Income tax cuts: what happens now
If you file your tax return from next week, you will get the full tax cut you are eligible for once it's been processed.
People earning $48,000 to $94,500 will receive the full $1080 available. Outside of that, it starts to differ.
It rises up from $255 for people earning $22,000 a year, and scales down to $135 for people earning between $94,500 and $126,400.
Everyone earning above $87,000 will pay $135 less tax due to a slight increase in the middle-income tax threshold already legislated last year.
The next big change kicks in from July 1, 2022, locking in the offsets from this year but shifting bracket thresholds.
The 19 per cent tax bracket rises from $37,000 to $45,000, while the 32.5 per cent tax bracket rises from $90,000 to $120,000.
In most cases, what this practically means is that the tax offsets you receive this year are made permanent.
So, if you received a $1080 offset, you will keep getting it. Same for if you were getting $255 back and so on.
But, if you are earning more than $90,000, because the threshold will be lifted, you will get up to $2565 for workers earning $120,000.
After that, it doesn't matter what you earn, you will only pay $2565 less income tax.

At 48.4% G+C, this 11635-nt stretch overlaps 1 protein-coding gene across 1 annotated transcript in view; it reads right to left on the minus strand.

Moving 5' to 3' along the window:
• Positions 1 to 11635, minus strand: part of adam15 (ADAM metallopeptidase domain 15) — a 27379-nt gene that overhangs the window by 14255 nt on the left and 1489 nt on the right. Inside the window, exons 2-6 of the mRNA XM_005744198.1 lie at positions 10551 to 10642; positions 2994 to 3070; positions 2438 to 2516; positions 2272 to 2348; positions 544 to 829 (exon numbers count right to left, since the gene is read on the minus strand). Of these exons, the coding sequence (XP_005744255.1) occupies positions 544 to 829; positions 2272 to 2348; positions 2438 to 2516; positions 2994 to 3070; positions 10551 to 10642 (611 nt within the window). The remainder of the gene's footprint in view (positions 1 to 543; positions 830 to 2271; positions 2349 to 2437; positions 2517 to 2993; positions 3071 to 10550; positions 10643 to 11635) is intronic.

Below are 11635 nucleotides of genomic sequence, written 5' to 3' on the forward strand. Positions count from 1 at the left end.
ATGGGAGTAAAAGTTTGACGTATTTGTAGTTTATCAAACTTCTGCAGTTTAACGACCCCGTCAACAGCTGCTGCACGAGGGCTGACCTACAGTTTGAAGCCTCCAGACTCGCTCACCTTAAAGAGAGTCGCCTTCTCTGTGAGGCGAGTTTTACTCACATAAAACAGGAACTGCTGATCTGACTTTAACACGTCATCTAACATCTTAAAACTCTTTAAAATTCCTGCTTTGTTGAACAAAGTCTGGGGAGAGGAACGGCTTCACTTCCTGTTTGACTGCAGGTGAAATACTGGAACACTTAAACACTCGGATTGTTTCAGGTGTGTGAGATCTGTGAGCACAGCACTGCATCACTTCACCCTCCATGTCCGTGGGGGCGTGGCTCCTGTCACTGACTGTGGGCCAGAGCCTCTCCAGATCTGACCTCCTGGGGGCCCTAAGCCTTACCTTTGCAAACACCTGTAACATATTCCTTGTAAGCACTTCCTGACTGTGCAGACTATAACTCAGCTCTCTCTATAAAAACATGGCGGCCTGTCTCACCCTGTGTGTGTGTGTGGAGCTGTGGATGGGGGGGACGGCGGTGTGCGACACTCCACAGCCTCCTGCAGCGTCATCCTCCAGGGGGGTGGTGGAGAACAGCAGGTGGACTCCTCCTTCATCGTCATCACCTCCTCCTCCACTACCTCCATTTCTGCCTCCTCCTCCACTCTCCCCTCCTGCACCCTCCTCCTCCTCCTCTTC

What happens in five years?
Stage 3 is the final and biggest part of the reform package, costing $95 billion and coming in from July 1, 2024.
It sees the 37 per cent tax bracket abolished entirely and the 32.5 per cent rate dropped to just 30 per cent.
It means that anyone earning between $45,000 and $200,000 will pay a maximum 30c tax on every dollar they earn.
This accounts for 70 per cent of Australian taxpayers. The idea is that, as your pay goes up, you are not forced on to a higher tax bracket.
The threshold changes and reduced tax rate mean everyone will pay less tax than they do today.
Someone earning $45,000 will pay $1080 less tax than today, a salary of $100,000 will attract $3040 less tax, increasing up to $11,640 for people earning $200,000 and above.